It was a usual protest demonstration, where thousands took part chanting slogans against anti-national elements while marching on the busy streets of Guwahati, the virtual capital of northeast India. But aftershocks of the protest march elongated for days in the trouble-torn region, where a section of media outlets even played the trick.
In fact, a few thousand citizens joined in the protest rally braving the morning sunshine on 27 February 2016 with the national flag in their hands, which was kicked off from Dighalipukhuri point and culminated at the same place after marching up to Chandmari locality of the pre-historic city.
The Guwahatians devotedly responded to the call of Patriotic People’s Front Assam (PPFA) for the protest march condemning the anti-national advocates that emerged from different higher educational institutions like Jawaharlal Nehru University (JNU), Jadavpur University and elswhere in the recent past.
The protesters rubbished the section of JNU students for terming Afzal Guru, who was executed for his involvement in 2001 Indian Parliament attack, a martyr. The JNU students also showed the audacity to point our the execution of Guru on 9 February 2013 as a judicial killing and they even resolved to fight to break India into thousand parts until it’s destruction is complete.
Those anti-India JNU students organized a meeting on 9 February evening inside the JNU campus to commemorate the execution of Guru even though he was executed after an exhausted judicial process. Later they organized another commemorative meeting at Press Club of India next day, where too anti-India slogans were raised. Similar news also
broke from Jadavpur University in West Bengal, where few students indulged in anti-national sloganeering and poster-planting.
The JNU controversy has already gripped the huge public space in India with international media attentions as the authority had arrested many student leaders under the sedition charge. Numerous public rallies were already organized in different parts of the country criticizing Narendra Modi government’s handling of JNU issues. Even both the houses of Indian Parliament debated over the matter, where the opposition law-makers criticized the Bharatiya Janata Party (BJP) led government at the Centre for its ‘aggressive actions against democratic exercises’.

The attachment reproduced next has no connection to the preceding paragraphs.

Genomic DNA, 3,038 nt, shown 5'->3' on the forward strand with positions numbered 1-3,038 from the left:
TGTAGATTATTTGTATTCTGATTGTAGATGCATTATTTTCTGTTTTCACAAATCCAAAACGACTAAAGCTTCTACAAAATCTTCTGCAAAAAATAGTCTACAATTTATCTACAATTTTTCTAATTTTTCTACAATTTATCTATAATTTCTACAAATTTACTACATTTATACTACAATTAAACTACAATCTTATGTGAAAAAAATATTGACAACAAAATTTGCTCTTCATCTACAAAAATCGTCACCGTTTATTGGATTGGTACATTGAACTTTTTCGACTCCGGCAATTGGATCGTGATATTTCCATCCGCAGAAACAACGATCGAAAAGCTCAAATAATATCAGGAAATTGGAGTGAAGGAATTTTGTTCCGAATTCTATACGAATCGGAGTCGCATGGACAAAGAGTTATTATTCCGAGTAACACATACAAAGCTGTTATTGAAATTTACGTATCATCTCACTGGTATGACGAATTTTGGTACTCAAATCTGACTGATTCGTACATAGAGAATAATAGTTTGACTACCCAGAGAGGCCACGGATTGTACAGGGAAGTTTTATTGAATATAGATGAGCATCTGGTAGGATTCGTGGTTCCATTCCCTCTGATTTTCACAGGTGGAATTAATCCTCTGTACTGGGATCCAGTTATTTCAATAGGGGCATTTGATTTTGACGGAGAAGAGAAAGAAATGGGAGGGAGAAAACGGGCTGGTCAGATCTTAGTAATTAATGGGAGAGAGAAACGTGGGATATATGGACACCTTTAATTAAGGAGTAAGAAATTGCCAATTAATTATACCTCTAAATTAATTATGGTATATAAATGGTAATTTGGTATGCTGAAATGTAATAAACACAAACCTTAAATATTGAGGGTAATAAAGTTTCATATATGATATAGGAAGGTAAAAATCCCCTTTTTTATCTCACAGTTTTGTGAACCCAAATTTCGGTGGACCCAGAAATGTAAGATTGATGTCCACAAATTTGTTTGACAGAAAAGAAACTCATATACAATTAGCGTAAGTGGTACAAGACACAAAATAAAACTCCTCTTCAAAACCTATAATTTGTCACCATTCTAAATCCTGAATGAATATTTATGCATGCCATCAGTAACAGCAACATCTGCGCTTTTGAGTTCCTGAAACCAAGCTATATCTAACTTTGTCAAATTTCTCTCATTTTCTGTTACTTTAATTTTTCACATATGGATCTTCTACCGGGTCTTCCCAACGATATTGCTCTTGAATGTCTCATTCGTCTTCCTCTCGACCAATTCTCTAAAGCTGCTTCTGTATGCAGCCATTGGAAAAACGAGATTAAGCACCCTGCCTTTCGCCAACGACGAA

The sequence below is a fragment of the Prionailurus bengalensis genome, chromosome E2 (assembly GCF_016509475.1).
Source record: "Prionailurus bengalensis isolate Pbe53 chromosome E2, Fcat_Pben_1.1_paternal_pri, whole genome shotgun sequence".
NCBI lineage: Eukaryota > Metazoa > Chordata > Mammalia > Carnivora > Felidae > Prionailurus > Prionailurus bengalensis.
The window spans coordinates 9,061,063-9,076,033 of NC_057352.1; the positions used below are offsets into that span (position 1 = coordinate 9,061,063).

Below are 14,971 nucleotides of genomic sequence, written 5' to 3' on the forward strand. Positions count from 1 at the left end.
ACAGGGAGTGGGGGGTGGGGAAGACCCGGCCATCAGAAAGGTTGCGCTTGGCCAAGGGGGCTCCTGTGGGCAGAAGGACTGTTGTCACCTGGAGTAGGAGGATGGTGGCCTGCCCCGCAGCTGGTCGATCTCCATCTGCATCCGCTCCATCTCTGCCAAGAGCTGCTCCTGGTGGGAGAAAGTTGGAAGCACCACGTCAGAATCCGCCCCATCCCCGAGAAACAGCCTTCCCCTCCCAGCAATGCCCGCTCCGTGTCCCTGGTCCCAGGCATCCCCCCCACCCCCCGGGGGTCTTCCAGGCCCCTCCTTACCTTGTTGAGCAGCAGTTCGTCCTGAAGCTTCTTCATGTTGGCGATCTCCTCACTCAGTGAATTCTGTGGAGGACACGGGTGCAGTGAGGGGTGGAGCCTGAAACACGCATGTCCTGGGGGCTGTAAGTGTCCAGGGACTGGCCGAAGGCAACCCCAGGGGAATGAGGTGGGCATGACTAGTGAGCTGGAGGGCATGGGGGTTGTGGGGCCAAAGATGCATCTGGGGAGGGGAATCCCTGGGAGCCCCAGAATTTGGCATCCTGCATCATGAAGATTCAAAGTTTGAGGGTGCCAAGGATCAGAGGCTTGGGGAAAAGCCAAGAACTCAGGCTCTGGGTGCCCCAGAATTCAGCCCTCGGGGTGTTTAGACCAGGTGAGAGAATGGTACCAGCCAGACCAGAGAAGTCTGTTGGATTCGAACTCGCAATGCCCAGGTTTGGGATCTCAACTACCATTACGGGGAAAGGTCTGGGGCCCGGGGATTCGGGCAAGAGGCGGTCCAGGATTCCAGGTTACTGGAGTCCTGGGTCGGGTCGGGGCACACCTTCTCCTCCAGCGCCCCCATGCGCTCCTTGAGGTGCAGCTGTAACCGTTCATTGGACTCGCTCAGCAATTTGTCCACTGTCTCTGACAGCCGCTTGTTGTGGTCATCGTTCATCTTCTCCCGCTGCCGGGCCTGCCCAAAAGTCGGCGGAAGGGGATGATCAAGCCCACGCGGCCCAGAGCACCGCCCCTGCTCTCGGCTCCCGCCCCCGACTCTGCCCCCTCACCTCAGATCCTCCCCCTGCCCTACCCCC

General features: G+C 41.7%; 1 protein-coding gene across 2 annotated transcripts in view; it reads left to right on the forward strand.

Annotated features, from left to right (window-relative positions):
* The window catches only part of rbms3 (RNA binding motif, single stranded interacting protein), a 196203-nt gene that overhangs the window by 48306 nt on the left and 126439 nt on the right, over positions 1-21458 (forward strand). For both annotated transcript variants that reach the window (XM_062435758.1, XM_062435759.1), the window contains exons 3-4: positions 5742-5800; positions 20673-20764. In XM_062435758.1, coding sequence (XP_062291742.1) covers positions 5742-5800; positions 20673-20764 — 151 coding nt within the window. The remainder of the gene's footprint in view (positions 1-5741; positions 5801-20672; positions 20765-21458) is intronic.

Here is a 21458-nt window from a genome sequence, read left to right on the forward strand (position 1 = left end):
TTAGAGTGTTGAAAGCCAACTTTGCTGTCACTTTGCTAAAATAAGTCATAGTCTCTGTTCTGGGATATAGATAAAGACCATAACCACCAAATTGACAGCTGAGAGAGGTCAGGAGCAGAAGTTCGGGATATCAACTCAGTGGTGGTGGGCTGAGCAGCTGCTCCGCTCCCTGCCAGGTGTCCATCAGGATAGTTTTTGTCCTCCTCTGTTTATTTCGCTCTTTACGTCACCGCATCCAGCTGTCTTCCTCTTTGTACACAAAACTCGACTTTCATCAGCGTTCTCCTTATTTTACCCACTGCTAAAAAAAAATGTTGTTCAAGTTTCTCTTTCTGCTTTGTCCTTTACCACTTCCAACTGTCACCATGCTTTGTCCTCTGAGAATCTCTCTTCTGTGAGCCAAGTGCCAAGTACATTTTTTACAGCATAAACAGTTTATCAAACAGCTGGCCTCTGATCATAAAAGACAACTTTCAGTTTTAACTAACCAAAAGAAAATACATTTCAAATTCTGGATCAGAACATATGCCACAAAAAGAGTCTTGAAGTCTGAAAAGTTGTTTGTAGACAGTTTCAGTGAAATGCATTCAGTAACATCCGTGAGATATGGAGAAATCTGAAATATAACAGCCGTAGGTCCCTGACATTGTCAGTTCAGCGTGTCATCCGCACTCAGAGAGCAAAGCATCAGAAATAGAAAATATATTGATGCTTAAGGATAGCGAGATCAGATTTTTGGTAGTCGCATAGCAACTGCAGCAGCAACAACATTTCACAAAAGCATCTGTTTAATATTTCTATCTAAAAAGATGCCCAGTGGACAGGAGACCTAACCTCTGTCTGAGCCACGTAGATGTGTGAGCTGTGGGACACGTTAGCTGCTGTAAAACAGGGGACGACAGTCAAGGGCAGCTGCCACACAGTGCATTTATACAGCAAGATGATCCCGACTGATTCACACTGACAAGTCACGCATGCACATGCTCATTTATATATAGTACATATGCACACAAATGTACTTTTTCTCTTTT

Earlier, in another development the Union HRD minister Smriti Irani initiated to raise the national flag in India’s 46 Central Universities regularly. The vice-chancellors of these universities had a meeting with the minister on 18 February and resolved in unanimous that the national tri-colour would be flown prominently and proudly on their campuses to signify a united India.
The PPFA, which is a forum of conscious individuals without any political party alliance, hailed the initiative arguing that it would help erasing the unwanted impression about the New Delhi based prestigious institute that the JNU had virtually turned into a hotbed for anti-India elements. Underlining the importance of elevating the tri-colour, the forum pointed out that it symbolizes the immense sacrifice made by millions of known and unknown freedom fighters to make India an independent nation and every responsible citizen should salute the national flag.
“It has been observed that separatist elements and a bunch of so-called intellectuals of the country have long been opposing the hoisting of tri-colour citing their grievances against the Union government. They must understand that the national flag does not belong to the government, rather it is owned by every Indian citizen,” said Rupam Barua of PPFA.
The participants of Guwahati march chanted slogans like ‘Vande Mataram, Joi Asom, Anti-Nationals Go Back, Down Down Anti-Nationals, Punish JNU Anti-Nationals, Condemn Jadavpur Anti-Nationals, ‘RADICAL’ Get Out, China’s Bootlickers Get Out, etc’.
The long march was led by a number of noted citizens, including eminent journalist Dhirendra Nath Chakrabarty, noted publisher Giripad Devchoudhury, retired bureaucrat Rohini Barua, award-winning film-maker Manju Bora, ex-army officer Ranjan Dutta, film-critic Utpal Datta, popular singer Babita Sarma, academician Jagadindra Raychoudhury, publisher Dhiraj Goswami, physician Alekhya Barua, environmentalist Soumyadeep Dutta, entrepreneur Ujjal Saikia, etc.
It was also joined by popular writer Namrata Dutta, photography director Jiban Dowka, councilor Sunita Bhiluwaria, social activists Kailash Sarma, Pankaj Jalan, Kishor Saini, lawyers Chinmoy Choudhury, Chinmoy Sarma Barua,Tapas Mishra, Bankim Sarma, Kumud Konwar with senior journalists Biman Chandra Hazarika, Pramod Kalita, Pradip Pareekh, DN Singh, Bipul Sarma, Azlina Khanam, Jesim Raja, Sewali Kalita and others.
The protest march received visible media coverage across the region expect few Assam based media outlets tried to term it as a congregate of rightist people (read sympathizers to BJP) only. A Guwahati based newspaper, owned by a Congress leader, reported that the protest march was sponsored by Hindu-centric ageneses, where as another Assamese daily, edited by a Left aligned intellectual, simply preferred to kill the news, as if it had never happened.